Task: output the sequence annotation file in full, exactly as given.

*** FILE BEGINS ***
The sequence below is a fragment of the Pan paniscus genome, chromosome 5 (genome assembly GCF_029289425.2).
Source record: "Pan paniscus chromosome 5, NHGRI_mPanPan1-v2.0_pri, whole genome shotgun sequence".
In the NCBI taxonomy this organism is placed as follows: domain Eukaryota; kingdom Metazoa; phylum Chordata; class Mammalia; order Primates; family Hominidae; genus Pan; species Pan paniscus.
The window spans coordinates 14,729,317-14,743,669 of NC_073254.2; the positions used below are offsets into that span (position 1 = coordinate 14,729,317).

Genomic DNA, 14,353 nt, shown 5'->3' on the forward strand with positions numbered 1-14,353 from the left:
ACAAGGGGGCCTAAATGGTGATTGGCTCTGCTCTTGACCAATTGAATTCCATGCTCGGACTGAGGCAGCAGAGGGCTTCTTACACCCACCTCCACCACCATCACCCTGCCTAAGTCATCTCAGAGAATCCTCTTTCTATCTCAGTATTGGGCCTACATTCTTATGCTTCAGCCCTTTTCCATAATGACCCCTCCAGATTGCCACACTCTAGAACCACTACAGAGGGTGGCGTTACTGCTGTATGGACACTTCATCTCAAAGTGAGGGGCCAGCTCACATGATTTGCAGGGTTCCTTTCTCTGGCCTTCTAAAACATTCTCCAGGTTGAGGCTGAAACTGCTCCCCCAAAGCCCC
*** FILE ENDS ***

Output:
The sequence below is a fragment of the Pan paniscus genome, chromosome 5 (genome assembly GCF_029289425.2).
Source record: "Pan paniscus chromosome 5, NHGRI_mPanPan1-v2.0_pri, whole genome shotgun sequence".
In the NCBI taxonomy this organism is placed as follows: domain Eukaryota; kingdom Metazoa; phylum Chordata; class Mammalia; order Primates; family Hominidae; genus Pan; species Pan paniscus.
The window spans coordinates 14,729,317-14,743,669 of NC_073254.2; the positions used below are offsets into that span (position 1 = coordinate 14,729,317).

Genomic DNA, 14,353 nt, shown 5'->3' on the forward strand with positions numbered 1-14,353 from the left:
ACAAGGGGGCCTAAATGGTGATTGGCTCTGCTCTTGACCAATTGAATTCCATGCTCGGACTGAGGCAGCAGAGGGCTTCTTACACCCACCTCCACCACCATCACCCTGCCTAAGTCATCTCAGAGAATCCTCTTTCTATCTCAGTATTGGGCCTACATTCTTATGCTTCAGCCCTTTTCCATAATGACCCCTCCAGATTGCCACACTCTAGAACCACTACAGAGGGTGGCGTTACTGCTGTATGGACACTTCATCTCAAAGTGAGGGGCCAGCTCACATGATTTGCAGGGTTCCTTTCTCTGGCCTTCTAAAACATTCTCCAGGTTGAGGCTGAAACTGCTCCCCCAAAGCCCC